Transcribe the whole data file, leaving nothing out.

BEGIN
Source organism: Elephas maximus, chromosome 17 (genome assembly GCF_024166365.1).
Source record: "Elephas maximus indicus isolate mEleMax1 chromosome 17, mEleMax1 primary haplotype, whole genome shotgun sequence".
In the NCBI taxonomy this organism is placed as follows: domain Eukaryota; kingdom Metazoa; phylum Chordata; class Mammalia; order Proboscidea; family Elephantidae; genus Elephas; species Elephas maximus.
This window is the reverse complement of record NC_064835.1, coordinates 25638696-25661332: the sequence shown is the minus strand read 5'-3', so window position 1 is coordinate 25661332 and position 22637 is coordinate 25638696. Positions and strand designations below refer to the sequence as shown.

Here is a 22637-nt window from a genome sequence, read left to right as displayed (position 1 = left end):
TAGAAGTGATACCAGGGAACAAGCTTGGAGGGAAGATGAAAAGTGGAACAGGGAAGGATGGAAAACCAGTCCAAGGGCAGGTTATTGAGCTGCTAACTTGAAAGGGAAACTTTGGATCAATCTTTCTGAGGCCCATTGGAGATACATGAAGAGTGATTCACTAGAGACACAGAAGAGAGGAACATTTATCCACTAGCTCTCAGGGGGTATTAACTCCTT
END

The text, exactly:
Source organism: Elephas maximus, chromosome 17 (genome assembly GCF_024166365.1).
Source record: "Elephas maximus indicus isolate mEleMax1 chromosome 17, mEleMax1 primary haplotype, whole genome shotgun sequence".
In the NCBI taxonomy this organism is placed as follows: domain Eukaryota; kingdom Metazoa; phylum Chordata; class Mammalia; order Proboscidea; family Elephantidae; genus Elephas; species Elephas maximus.
This window is the reverse complement of record NC_064835.1, coordinates 25638696-25661332: the sequence shown is the minus strand read 5'-3', so window position 1 is coordinate 25661332 and position 22637 is coordinate 25638696. Positions and strand designations below refer to the sequence as shown.

Here is a 22637-nt window from a genome sequence, read left to right as displayed (position 1 = left end):
TAGAAGTGATACCAGGGAACAAGCTTGGAGGGAAGATGAAAAGTGGAACAGGGAAGGATGGAAAACCAGTCCAAGGGCAGGTTATTGAGCTGCTAACTTGAAAGGGAAACTTTGGATCAATCTTTCTGAGGCCCATTGGAGATACATGAAGAGTGATTCACTAGAGACACAGAAGAGAGGAACATTTATCCACTAGCTCTCAGGGGGTATTAACTCCTT